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Building a Fat Startup: From Israel to Silicon Valley, Qwilt CEO Alon Maor’s Journey (Part 4)

Posted on Thursday, Sep 26th 2013

Sramana: You went to market with 15 carriers. At what point did you start getting them to pay for products?

Alon Maor: We got them to start paying once we had the initial product. That means it had to be a carrier-grade product. They will evaluate the product in a lab. We had a few cases of Tier 1 carriers in the US stating that our product was the most “plug and playable” product they had ever seen and that let us bypass processes in some of the other labs. The reality is that carriers will not go through a deployment without validating that the product is a carrier-grade product. We shipped the initial version of the product 20 months after Series A.

Sramana: This is something very valuable to discuss. The market today is struggling with companies that cannot be bootstrapped quickly in a lean mode and turned into a business. Any entrepreneur who is trying to do what you have done is struggling with that scenario. You said you and your co-founder ran 9 months without outside financing. You had 15 reference customers who validated your strategy on paper. Can you talk a bit about your bridge loan and the seed capital situation? Was it a convertible note?

Alon Maor: In order to build a carrier-grade product or enterprise software, you need to make sure you address a very big problem. You need a unique and compelling value proposition that is not available. You have to articulate the best technology. All of those conditions needs to be met on paper in order to get funding and get out on the road.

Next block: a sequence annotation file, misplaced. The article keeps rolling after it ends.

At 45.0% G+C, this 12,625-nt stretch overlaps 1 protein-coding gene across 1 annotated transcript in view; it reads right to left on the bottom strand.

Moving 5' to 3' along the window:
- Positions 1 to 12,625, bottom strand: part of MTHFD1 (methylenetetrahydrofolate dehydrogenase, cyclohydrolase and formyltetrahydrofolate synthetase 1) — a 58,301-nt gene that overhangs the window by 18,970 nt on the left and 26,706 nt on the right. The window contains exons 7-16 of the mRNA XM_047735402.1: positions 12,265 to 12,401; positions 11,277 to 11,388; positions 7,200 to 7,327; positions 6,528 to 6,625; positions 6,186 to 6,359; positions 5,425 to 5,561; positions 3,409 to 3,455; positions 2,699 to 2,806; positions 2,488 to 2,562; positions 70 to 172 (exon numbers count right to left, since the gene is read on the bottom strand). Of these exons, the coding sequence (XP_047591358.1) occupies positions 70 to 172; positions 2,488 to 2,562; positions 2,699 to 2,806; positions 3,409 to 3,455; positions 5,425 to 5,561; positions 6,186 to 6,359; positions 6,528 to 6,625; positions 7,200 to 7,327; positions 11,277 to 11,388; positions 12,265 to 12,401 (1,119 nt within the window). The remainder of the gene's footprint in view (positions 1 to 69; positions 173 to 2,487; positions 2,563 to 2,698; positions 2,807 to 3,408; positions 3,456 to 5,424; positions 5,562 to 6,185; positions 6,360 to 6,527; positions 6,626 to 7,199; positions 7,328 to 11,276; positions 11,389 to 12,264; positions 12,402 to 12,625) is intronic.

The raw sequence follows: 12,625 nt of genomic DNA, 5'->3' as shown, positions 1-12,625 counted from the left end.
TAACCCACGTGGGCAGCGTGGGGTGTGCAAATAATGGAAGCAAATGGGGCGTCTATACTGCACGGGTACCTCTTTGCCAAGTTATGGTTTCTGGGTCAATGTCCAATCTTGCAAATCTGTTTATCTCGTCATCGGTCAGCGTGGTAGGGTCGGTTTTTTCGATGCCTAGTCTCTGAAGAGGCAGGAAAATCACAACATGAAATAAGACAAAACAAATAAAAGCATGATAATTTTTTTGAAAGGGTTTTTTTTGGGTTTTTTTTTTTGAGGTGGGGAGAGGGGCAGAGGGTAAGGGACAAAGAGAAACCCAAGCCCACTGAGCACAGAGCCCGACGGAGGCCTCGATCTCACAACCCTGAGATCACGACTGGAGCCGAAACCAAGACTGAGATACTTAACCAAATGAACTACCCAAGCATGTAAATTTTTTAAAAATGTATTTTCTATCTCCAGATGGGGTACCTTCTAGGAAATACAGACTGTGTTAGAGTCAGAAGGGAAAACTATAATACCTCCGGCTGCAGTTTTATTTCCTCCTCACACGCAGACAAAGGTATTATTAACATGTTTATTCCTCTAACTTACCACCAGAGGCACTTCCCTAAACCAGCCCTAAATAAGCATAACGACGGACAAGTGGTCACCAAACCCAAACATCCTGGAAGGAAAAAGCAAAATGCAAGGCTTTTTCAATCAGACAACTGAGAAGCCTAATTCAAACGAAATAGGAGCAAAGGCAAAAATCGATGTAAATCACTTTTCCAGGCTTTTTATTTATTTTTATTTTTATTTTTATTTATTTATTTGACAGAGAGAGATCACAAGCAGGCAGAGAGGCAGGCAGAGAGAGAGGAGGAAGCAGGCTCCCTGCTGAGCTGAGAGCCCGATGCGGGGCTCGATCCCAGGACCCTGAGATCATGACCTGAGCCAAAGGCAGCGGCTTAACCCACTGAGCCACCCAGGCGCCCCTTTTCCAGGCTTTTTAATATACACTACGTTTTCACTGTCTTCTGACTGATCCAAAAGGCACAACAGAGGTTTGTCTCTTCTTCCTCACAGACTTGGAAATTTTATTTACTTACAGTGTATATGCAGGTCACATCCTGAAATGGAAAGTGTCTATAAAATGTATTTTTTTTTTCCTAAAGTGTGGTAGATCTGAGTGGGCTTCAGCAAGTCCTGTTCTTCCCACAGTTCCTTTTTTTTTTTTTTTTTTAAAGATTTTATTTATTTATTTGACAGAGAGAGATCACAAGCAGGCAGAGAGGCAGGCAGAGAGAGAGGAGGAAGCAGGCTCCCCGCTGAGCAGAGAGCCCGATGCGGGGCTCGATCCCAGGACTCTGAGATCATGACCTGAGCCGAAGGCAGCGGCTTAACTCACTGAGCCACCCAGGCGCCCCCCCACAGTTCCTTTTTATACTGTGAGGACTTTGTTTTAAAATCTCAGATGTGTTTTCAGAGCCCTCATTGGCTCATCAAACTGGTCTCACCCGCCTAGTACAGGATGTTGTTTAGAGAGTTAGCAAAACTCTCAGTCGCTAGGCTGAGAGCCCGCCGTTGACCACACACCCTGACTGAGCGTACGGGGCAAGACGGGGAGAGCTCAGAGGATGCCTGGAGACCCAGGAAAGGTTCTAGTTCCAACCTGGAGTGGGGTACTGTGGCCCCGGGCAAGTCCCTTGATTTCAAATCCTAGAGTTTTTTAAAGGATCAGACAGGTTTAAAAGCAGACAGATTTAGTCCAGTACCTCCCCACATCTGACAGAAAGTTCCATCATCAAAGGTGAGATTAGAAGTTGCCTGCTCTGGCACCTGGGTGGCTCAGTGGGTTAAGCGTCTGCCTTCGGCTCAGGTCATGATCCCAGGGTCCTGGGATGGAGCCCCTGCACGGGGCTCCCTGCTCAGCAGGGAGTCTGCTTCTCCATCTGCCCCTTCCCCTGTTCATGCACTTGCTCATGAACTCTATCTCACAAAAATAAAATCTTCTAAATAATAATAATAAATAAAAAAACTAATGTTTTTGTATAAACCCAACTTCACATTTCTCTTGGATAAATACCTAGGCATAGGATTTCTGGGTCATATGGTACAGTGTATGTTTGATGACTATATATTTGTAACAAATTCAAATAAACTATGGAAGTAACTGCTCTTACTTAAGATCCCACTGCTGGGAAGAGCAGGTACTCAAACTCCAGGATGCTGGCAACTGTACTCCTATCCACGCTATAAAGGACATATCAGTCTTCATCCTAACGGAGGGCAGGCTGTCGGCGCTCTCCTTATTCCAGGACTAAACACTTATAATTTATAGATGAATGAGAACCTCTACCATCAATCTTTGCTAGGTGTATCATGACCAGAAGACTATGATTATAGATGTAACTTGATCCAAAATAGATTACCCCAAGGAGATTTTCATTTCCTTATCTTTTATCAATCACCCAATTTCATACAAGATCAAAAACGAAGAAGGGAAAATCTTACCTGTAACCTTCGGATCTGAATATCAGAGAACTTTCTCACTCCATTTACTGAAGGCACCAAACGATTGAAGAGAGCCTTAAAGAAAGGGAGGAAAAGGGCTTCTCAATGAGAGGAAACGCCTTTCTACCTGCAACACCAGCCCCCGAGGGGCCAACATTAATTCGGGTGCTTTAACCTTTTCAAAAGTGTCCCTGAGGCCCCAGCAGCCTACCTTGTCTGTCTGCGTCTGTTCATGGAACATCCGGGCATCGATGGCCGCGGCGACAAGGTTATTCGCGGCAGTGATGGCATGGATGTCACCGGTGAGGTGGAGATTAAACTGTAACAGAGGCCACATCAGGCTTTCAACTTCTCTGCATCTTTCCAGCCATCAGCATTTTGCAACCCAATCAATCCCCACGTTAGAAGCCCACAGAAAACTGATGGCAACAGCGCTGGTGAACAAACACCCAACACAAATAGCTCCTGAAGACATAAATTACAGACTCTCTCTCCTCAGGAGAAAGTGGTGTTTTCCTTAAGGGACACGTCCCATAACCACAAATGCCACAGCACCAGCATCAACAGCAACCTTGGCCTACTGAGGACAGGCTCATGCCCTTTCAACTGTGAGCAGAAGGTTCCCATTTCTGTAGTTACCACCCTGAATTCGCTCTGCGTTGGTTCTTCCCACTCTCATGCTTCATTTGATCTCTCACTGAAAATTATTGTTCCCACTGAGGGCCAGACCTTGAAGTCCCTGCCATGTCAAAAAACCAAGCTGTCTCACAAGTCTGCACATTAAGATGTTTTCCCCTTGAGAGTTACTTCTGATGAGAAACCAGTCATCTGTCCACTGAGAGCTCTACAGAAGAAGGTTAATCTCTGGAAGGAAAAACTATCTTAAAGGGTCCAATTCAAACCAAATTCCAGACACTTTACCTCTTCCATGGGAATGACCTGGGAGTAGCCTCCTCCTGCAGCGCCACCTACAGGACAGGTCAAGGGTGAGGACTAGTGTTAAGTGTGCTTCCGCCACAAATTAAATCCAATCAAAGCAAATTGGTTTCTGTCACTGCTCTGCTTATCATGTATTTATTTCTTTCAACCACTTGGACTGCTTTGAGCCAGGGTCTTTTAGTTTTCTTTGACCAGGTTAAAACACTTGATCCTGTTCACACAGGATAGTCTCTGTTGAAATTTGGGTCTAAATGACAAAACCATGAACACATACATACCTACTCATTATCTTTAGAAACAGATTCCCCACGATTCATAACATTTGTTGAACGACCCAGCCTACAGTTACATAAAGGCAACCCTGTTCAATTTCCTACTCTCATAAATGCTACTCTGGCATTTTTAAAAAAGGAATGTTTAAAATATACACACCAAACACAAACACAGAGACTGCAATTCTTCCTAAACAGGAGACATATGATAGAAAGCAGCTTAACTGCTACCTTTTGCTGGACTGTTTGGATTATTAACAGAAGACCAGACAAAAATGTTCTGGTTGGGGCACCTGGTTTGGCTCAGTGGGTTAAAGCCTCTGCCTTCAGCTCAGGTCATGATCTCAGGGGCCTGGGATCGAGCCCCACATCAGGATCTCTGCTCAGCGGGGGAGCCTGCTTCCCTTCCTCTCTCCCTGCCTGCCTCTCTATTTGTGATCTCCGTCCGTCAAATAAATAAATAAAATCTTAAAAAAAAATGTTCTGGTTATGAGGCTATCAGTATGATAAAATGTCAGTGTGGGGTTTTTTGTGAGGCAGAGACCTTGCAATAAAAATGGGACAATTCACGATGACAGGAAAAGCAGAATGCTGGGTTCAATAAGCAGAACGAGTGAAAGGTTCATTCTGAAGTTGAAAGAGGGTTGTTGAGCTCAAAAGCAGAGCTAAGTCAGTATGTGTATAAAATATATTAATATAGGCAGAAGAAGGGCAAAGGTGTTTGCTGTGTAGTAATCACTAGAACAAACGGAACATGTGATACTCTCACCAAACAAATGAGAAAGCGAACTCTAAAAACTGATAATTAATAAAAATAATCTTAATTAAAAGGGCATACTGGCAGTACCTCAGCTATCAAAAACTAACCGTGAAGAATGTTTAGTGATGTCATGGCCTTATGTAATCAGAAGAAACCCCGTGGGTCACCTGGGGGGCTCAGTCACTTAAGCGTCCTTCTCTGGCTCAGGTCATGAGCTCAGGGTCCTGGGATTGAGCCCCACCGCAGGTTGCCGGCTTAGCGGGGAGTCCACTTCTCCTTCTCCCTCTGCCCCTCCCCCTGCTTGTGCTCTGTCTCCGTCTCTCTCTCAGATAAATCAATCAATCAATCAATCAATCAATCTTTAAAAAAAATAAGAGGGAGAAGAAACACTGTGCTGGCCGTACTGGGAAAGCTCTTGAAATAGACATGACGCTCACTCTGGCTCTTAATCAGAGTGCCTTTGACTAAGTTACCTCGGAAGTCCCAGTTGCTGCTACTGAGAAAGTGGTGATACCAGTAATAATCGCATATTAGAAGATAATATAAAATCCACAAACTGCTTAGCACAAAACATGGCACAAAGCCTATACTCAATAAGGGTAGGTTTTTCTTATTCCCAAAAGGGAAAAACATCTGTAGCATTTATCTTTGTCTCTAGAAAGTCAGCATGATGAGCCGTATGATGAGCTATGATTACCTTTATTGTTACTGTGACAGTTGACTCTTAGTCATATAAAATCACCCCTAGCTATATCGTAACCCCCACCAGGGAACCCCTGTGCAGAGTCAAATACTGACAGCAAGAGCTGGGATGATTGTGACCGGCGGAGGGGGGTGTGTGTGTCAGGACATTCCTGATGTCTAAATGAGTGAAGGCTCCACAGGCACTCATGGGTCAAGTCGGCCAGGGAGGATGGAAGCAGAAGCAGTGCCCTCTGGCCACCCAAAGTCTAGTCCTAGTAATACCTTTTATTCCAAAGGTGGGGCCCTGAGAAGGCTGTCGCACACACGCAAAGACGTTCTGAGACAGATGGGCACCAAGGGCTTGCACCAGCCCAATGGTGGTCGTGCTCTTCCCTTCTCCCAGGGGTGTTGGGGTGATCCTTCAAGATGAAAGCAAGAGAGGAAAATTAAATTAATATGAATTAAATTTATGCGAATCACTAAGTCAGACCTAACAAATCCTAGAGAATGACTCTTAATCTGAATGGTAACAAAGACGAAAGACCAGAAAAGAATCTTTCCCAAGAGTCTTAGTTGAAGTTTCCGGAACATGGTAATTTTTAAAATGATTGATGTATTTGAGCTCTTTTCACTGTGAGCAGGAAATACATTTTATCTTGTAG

Sramana: It is important for us to understand what you have done because the market is struggling with the approach that you have proven is successful. You had 15 reference customers that validated your strategy. Is that what you raised your convertible debt with?

Alon Maor: Even more than that. Prior to developing the product and marketing story we developed a team. We had ten people on board, prior to the seed round, who said that if we were able to raise money that they would join the company the next day. Most of the people were individuals that we knew and wanted to be part of what we were doing. They knew that our team would do something good.

When you are coming to the investors and telling them about the type of problem that you are willing to call, and that you have reference customers, and that you have a prototype that was built in the garage then they are going to want to see the team that will stand behind you. You need to build the ecosystem that convinces people that they will follow you ahead of time. You have to climb the hill virtually.

Sramana: You have 10 people who were willing to come on board, and a validated strategy. Who are the investors that you went after? What is their profile?

Alon Maor: We were talking to a few selected venture capitalist and got validation of the idea. We got a sense that the idea could be financed. We did that in parallel to taking the bridge loan. During the time that we were gaining that traction we approached a few angels and told them that we were likely to get a Series A. We showed them the traction to get their funding.

This segment is part 4 in the series : Building a Fat Startup: From Israel to Silicon Valley, Qwilt CEO Alon Maor's Journey
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